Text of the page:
Does the rise of developing countries to become economic tigers, with well developed high technology industries, adversely affect developed countries?

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Level field competition creates the best results for the most people.  If a developing country can produce better, faster, cleaner, and cheaper goods and services than a developed country, the developed country can choose to compete and change the way its done things to the more efficient model, or move...

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Level field competition creates the best results for the most people.  If a developing country can produce better, faster, cleaner, and cheaper goods and services than a developed country, the developed country can choose to compete and change the way its done things to the more efficient model, or move on to hopefully higher-level goods and services. Yes, jobs will be lost.  But new jobs are created.  That only happens, though, if individuals are free to invest and develop new goods and services. Unfortunately, the reverse can also happen if undue regulation stifles innovation -- an industry can be lost, and nothing evolves to replace it.  Great Britain certainly experienced this; hopefully the US will not be following that path.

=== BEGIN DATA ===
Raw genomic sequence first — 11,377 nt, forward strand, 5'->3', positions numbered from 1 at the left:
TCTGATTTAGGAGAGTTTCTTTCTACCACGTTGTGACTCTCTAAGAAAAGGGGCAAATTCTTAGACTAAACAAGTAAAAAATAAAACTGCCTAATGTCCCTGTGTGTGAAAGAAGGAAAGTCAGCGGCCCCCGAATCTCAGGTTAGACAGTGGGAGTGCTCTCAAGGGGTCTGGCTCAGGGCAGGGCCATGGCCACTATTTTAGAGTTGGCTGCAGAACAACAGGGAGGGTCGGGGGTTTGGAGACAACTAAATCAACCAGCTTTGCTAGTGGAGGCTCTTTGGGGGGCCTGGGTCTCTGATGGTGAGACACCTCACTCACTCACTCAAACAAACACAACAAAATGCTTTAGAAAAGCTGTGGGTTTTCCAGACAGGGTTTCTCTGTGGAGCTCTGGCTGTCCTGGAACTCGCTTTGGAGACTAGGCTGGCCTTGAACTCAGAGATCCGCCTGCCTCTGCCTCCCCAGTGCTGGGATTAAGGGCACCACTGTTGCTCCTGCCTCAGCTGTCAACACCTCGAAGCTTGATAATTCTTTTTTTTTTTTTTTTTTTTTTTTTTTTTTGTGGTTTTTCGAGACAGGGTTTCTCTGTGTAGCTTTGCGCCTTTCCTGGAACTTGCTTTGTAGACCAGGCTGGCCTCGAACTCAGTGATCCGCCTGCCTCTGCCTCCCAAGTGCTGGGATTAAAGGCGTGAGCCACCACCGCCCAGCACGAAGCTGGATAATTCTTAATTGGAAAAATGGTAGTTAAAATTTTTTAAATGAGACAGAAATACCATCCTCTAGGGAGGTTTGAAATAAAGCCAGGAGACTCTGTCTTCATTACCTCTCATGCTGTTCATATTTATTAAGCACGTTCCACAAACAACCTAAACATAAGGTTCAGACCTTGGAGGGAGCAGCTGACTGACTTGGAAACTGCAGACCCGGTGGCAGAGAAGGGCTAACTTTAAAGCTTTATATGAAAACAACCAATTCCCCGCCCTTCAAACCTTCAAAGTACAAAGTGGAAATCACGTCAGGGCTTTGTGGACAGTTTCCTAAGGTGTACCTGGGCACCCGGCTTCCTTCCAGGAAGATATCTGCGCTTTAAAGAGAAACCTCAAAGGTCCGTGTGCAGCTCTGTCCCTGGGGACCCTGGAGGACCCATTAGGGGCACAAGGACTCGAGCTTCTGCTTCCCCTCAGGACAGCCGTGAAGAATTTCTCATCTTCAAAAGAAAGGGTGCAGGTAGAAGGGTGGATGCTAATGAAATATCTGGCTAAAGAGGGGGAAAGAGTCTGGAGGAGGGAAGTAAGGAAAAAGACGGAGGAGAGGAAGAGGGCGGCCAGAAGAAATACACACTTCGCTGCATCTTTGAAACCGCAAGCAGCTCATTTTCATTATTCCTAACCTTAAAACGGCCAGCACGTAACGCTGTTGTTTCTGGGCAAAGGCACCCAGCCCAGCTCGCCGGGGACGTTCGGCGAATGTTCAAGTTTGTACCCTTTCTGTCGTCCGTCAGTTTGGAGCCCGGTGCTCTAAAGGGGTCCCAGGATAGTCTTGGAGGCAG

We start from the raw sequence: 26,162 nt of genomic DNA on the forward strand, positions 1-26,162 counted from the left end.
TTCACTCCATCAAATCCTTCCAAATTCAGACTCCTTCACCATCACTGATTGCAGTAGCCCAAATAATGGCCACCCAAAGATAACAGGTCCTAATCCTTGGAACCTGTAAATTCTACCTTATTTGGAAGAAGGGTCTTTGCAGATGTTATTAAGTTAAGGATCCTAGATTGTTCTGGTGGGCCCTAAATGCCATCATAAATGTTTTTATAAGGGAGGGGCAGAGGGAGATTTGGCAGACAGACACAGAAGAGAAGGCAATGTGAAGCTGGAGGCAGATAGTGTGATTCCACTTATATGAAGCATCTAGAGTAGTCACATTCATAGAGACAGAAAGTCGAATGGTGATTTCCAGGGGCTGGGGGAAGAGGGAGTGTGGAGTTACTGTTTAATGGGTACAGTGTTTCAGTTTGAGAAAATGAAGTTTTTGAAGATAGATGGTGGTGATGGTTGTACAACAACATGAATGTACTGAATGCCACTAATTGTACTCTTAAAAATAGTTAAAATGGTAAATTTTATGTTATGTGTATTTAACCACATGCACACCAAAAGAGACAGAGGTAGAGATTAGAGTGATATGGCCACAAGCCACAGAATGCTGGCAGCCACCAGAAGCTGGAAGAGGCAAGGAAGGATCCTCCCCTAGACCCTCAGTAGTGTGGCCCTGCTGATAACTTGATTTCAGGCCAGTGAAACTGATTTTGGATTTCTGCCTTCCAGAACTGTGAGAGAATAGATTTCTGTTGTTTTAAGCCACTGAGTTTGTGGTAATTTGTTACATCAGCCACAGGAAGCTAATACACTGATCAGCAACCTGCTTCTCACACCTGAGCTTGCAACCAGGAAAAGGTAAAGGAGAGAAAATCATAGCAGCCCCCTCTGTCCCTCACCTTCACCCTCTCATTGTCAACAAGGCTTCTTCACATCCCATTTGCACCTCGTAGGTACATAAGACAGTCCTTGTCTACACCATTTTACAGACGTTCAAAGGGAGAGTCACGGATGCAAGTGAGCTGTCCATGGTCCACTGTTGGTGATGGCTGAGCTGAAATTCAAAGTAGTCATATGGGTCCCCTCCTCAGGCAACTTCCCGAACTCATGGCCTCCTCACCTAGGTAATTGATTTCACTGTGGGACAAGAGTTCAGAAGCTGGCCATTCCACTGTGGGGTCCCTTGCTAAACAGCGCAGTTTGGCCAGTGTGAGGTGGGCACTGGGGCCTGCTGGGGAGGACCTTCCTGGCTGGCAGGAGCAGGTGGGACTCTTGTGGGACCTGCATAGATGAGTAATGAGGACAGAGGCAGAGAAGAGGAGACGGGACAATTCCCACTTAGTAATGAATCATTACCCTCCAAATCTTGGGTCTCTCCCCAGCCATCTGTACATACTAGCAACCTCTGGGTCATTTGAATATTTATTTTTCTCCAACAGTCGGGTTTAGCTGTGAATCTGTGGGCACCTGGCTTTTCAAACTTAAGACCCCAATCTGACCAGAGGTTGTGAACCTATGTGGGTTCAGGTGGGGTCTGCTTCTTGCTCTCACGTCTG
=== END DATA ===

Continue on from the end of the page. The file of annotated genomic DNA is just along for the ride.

With China and India industrializing and competing with the West, the standard of living will increase for those two countries, as will the demand for resources.  If the US is smart, they will do all they can by trading so that their rapid development continues.  When resources become scarce (or rather, expensive) new technologies create new sources of resources.

 

 

 

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Although the other side of this equation is that the manufacturing and high tech service industry that relocates with this kind of globalization hurts the job market in the developed world in some permanent ways.  In addition, as the demand increases in developing countries, so does their appetite for limited and insecure resources around the world, raising prices for commodities such as oil, gold, aluminum, etc. that developed economies have come to depend on.

Once could argue that the US is already fighting a war to help secure its access to Mideast oil. As more countries' economies develop a manufacturing base and a transportation base, the demand and competition for that oil becomes more intense.  It also adds to the worldwide carbon emissions output, which affects climate change.

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Economists would say that this might hurt developed countries in the short run but that it will help all countries in the long term.

In the short term, the rise of economic tigers will take jobs away from developed countries.  We can see this happening even today as jobs that were once done in the developed countries are outsourced to the developing world.

Economists say that in the long term this helps everyone because rising standards of living in the developing world will drive demand for high value-added goods and services that are more often produced in the developed world.

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